JUNE is known as Pride month around the world, and last weekend we saw our capital city celebrating – virtually and in individual ways – Ireland’s Pride movement, representing our LGBTQ+ communities.
The rainbow flag – a wonderful symbol of uniting all genders, and none, designed by American artist and activist Gilbert Baker in 1978 – was flown from public and private buildings and individual homes.
It wasn’t just Dublin that celebrated. For all of June, institutions and organisations all across Ireland have been flying their rainbow flags to show solidarity with a community that has been embraced by the wider population.
It was heart-warming to see local sports clubs, schools and private businesses all around Ireland, some in very rural and remote areas, ‘flying the flag’ of love and inclusion. Even An Post got in the ‘groove’, flying the flag on the GPO and printing a special Bród/Pride stamp and a flyer that was sent out to every home last week. An Post even encouraged the public to ‘post’ the flyer in their front windows to show solidarity with our gay community.
It is difficult for some of our younger generations to realise just how far we have come in such a short space of time.
As An Post noted when launching its new stamps, homosexuality was a crime in this country until the mid-90s. During the 1970s an annual picnic was held in Dublin to create awareness of the Gay Rights movement, and in 1974 a group of 10 people marched to the British Embassy to protest the criminalisation of homosexuality. The first Pride week in Ireland was organised by the National Gay Federation (NGF) in 1979 to commemorate the 10th anniversary of the Stonewall riots in New York in 1969, and to highlight the community’s persecution in Ireland.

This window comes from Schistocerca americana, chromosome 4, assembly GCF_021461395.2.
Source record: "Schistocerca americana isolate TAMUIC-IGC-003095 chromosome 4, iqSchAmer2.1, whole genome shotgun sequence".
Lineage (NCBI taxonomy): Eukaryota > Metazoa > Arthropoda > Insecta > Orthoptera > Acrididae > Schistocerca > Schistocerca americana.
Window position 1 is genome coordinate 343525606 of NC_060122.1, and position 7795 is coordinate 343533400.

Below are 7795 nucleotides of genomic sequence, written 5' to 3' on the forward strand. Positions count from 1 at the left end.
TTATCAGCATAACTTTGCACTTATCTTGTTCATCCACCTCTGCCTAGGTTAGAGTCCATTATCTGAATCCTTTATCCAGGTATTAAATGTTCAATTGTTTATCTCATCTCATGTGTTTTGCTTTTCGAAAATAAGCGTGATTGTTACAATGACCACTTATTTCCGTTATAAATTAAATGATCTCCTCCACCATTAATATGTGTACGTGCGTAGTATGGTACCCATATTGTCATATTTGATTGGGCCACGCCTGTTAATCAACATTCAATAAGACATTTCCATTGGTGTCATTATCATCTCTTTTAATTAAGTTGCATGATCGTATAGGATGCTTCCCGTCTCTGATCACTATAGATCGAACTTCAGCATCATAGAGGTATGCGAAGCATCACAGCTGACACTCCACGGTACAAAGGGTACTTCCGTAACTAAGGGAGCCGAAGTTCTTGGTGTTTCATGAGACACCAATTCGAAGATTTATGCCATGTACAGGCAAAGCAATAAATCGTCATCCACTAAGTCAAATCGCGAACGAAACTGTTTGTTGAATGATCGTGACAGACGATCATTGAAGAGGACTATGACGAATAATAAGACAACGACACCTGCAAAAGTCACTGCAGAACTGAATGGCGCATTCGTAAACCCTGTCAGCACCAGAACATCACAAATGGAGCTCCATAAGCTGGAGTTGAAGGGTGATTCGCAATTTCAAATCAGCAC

When five men were released after the murder of Declan Flynn in Fairview Park in 1983, it was seen as a turning point.
It was also the year of the first Gay Pride parade in Dublin, when over 200 people marched to the GPO – the same GPO which now proudly flies the rainbow flag. It took another 10 years for homosexuality to be decriminalised in Ireland (1993) and another five years for the Employment Equality Act (1998).
The Civil Partnership Act was passed in Ireland in 2010 and in 2015 Ireland became the first country to legalise Same Sex Marriage – by a majority of 62%.
The Pride festival has become one of Ireland’s biggest festivals – tens of thousands of Irish people and visitors from all over the world took part in Dublin’s 2019 Pride Parade. While it is on hold for now, there is no doubt the next Pride Parade – after social distancing restrictions are relaxed – will be another colourful, delightful and proud affair.
Though we cannot be too smug just yet. Recent attacks on the community, including the burning of a flag in Waterford, and disgusting graffiti on a wall near a popular gay pub in Dublin – have shown that while we are ‘almost there’, we are still not there yet.
There are still LGBTQ+ men and women everywhere in this country who are apprehensive about ‘coming out’, fearing families, work colleagues or even society in general may reject them.
But we have already shown that, as a modern society, we can make great strides once we put our minds to it. We can call out the intolerant, the ignorant and those who cannot recognise the important of embracing love itself.
Each and every one of those rainbow stripes is different and contrasting – but they all combine to create a glorious display of warmth and vibrancy. It is a great example to us all.